Alteration of grey matter volume is associated with pain and quality of life in children with sickle cell disease

Document Type

Journal Article

Publication Date



Translational research : the journal of laboratory and clinical medicine






DARTEL = diffeomorphic anatomical registration through exponentiated lie algebra; GMV = grey matter volume; IPL = inferior parietal lobule; MCC = middle cingulate cortex,; MIC = mid insula cortex; MRI = magnetic resonance imaging; PCC = posterior cingulate cortex; PIC = posterior insula cortex; QOL = quality of life; ROI = region of interest; SCD = sickle cell disease; SCI = silent cerebral infarcts; SPM12 = Statistical Parametric Mapping; VBM = voxel-based morphometry; pgACC = perigenual anterior cingulate cortex; sgACC = subgenual anterior cingulate cortex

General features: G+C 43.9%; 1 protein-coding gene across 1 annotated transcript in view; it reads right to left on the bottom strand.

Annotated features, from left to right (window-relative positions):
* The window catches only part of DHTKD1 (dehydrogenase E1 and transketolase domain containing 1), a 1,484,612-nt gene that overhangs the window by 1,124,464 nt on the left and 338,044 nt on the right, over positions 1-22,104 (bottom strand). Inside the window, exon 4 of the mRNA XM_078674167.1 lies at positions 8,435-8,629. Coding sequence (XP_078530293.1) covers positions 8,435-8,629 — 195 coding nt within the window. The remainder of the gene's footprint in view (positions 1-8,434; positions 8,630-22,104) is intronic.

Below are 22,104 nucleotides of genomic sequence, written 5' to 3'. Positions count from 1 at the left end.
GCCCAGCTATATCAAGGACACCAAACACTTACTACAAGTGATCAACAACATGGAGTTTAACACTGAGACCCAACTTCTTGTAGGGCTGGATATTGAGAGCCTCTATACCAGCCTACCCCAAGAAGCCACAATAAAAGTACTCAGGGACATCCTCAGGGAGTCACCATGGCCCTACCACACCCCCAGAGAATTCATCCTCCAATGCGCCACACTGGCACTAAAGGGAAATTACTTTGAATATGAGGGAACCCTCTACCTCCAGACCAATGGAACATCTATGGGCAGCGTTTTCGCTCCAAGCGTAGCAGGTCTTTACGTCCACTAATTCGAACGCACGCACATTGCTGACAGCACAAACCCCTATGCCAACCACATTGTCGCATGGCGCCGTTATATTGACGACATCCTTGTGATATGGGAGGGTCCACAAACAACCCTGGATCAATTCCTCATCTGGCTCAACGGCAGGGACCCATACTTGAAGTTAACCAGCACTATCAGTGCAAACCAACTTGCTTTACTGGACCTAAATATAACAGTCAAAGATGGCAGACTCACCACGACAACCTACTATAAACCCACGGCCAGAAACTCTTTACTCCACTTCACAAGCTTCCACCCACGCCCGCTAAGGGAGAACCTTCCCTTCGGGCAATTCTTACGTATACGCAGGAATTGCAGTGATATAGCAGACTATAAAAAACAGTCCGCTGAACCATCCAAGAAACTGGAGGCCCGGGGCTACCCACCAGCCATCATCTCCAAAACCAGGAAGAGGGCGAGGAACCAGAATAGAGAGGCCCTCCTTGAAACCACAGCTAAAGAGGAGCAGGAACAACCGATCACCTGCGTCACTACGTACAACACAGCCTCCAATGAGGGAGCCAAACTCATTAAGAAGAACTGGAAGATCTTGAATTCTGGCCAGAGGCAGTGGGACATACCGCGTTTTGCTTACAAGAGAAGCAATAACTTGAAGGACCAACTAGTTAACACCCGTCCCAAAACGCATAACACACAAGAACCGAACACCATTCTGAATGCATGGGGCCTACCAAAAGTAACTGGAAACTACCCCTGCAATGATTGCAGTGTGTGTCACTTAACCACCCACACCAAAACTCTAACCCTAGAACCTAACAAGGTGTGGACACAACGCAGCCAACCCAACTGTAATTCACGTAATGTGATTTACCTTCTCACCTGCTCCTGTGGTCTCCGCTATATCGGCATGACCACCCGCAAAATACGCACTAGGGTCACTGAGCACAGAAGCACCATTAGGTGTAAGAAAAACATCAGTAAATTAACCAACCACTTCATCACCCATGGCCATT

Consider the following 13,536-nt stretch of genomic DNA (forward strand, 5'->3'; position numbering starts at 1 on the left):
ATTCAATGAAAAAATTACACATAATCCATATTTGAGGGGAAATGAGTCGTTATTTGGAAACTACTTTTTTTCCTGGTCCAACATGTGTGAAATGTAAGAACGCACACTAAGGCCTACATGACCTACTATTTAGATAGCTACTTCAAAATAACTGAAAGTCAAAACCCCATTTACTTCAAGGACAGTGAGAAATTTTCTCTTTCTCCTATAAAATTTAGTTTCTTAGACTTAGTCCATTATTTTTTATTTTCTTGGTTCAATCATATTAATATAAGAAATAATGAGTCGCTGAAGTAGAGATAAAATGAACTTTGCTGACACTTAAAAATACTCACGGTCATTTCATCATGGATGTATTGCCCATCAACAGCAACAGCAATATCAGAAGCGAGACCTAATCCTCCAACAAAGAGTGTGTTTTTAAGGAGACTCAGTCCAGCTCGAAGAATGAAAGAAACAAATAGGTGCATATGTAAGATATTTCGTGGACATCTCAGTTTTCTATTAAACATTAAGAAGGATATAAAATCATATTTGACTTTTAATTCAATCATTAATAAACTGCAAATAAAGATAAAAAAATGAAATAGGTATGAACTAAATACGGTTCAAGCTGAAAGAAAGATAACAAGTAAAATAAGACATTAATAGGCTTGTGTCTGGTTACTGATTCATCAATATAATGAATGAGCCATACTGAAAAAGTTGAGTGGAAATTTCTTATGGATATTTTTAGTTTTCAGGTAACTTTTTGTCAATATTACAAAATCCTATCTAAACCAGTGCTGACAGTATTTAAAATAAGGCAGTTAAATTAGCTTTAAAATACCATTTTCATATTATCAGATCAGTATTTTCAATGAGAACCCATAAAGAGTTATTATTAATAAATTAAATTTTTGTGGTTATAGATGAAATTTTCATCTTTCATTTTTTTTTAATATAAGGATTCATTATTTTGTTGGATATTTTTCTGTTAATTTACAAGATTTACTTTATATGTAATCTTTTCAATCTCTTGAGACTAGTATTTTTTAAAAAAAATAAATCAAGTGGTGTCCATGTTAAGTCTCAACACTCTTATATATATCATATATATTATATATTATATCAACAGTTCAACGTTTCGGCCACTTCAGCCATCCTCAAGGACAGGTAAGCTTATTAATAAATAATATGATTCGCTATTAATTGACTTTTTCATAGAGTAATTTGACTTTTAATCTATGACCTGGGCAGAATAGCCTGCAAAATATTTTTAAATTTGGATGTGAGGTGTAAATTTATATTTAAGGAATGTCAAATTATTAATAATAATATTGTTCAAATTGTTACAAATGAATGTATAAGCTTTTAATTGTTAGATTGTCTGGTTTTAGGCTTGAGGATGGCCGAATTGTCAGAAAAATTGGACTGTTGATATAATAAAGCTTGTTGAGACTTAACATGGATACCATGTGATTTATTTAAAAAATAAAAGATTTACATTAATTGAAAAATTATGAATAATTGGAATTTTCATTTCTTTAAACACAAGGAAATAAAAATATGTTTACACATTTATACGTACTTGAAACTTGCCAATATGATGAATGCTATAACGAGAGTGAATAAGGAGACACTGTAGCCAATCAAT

Pain is the most common symptom experienced by patients with sickle cell disease (SCD) and is associated with poor quality of life. We investigated the association between grey matter volume (GMV) and the frequency of pain crises in the preceding 12 months and SCD-specific quality of life (QOL) assessed by the PedsQL SCD module in 38 pediatric patients with SCD. Using voxel-based morphometry methodology, high-resolution T1 structural scans were preprocessed using SPM and further analyzed in SPSS. The whole brain multiple regression analysis identified that perigenual anterior cingulate cortex (ACC) GMV was negatively associated with the frequency of pain crises (r = -0.656, P = 0.003). A two-group t-test analysis showed that the subgroup having pain crisis/crises in the past year also showed significantly lower GMV at left supratemporal gyrus than the group without any pain crisis (p=0.024). The further 21 pain-related regions of interest (ROI) analyses identified a negative correlation between pregenual ACC (r = -0.551, P = 0.001), subgenual ACC (r = -0.540, P = 0.001) and the frequency of pain crises. Additionally, the subgroup with poorer QOL displayed significantly reduced GMV in the parahippocampus (left: P = 0.047; right: P = 0.024). The correlations between the cerebral structural alterations and the accentuated pain experience and QOL suggests a possible role of central mechanisms in SCD pain.